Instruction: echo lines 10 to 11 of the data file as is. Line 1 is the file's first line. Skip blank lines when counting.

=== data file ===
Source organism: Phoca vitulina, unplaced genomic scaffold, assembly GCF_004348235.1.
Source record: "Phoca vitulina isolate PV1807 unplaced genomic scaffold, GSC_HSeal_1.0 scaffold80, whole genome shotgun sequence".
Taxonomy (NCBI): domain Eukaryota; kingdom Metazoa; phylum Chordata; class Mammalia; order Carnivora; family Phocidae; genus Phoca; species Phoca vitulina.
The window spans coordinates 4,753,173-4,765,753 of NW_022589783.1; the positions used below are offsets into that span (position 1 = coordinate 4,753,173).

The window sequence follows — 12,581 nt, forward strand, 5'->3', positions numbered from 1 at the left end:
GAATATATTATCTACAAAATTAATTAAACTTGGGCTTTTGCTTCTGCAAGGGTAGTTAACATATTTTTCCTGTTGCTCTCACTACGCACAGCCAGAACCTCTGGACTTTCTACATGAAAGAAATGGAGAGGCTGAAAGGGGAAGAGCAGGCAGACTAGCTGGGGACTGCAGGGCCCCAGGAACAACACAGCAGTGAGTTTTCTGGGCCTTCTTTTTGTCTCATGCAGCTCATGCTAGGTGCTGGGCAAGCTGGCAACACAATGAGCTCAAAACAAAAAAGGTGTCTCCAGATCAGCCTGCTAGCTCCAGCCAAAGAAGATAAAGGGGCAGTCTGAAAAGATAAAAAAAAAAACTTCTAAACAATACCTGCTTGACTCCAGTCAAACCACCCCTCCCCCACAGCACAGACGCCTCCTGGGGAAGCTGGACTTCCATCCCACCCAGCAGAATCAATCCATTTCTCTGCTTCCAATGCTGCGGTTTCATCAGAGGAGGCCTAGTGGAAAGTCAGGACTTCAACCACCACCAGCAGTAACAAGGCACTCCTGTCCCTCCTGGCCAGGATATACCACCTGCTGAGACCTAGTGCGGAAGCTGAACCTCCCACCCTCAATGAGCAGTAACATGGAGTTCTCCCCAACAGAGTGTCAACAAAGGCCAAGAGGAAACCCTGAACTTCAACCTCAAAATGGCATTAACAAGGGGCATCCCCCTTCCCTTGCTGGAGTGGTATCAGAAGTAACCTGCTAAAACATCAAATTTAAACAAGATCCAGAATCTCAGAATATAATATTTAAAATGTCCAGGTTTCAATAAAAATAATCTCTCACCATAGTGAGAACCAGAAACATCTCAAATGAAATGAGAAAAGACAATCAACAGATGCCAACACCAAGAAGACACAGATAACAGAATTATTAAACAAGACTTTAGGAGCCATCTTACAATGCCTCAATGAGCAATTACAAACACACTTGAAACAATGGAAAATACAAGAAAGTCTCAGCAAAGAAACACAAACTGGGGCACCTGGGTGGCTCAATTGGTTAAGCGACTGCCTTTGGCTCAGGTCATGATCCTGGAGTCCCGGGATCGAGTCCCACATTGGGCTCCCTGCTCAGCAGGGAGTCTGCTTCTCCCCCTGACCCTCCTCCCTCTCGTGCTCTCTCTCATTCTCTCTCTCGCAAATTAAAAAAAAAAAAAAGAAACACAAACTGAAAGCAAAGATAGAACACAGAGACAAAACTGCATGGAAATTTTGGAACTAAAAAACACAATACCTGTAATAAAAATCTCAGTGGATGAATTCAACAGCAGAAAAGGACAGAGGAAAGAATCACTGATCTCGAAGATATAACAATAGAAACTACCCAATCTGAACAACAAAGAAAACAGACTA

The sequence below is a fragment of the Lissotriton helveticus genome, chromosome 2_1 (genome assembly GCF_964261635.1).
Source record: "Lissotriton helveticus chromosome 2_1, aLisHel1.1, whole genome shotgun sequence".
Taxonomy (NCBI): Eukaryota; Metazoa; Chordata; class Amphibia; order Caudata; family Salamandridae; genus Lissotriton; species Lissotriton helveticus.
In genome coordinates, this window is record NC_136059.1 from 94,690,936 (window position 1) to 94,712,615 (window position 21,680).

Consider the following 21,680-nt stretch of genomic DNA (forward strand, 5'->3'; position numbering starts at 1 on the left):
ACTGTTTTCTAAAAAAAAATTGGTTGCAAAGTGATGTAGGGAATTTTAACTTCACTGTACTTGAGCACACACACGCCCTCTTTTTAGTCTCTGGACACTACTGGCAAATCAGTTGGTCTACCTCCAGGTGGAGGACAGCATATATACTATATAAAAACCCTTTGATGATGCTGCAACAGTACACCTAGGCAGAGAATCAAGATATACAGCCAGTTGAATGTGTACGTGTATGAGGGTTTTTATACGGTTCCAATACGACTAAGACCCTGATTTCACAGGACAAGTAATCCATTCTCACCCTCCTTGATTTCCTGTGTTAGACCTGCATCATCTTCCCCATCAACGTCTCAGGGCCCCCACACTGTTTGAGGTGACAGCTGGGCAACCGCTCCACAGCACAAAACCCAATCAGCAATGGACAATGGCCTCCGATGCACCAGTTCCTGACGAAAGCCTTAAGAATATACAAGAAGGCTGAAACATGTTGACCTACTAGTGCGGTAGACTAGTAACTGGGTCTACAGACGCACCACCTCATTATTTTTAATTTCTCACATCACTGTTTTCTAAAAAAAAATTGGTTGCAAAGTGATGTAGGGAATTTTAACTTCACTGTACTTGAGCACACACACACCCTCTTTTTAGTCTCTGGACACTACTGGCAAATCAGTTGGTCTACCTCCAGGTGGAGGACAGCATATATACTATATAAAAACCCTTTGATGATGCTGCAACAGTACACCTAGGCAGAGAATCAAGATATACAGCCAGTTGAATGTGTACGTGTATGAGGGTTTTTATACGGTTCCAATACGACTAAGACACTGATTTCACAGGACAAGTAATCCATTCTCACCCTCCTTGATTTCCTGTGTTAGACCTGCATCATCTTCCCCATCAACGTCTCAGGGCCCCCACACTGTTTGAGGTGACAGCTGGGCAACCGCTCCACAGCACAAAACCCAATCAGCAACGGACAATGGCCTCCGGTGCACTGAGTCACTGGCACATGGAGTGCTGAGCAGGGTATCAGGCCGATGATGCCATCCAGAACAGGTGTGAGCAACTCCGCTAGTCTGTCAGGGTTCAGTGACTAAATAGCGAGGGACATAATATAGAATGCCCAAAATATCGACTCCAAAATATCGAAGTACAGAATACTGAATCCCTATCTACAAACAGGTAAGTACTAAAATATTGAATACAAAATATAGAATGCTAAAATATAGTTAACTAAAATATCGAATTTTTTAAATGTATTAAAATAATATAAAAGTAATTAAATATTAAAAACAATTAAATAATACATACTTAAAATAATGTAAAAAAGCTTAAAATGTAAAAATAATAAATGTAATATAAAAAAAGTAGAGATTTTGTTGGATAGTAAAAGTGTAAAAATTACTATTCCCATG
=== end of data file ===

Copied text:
In genome coordinates, this window is record NC_136059.1 from 94,690,936 (window position 1) to 94,712,615 (window position 21,680).

Consider the following 21,680-nt stretch of genomic DNA (forward strand, 5'->3'; position numbering starts at 1 on the left):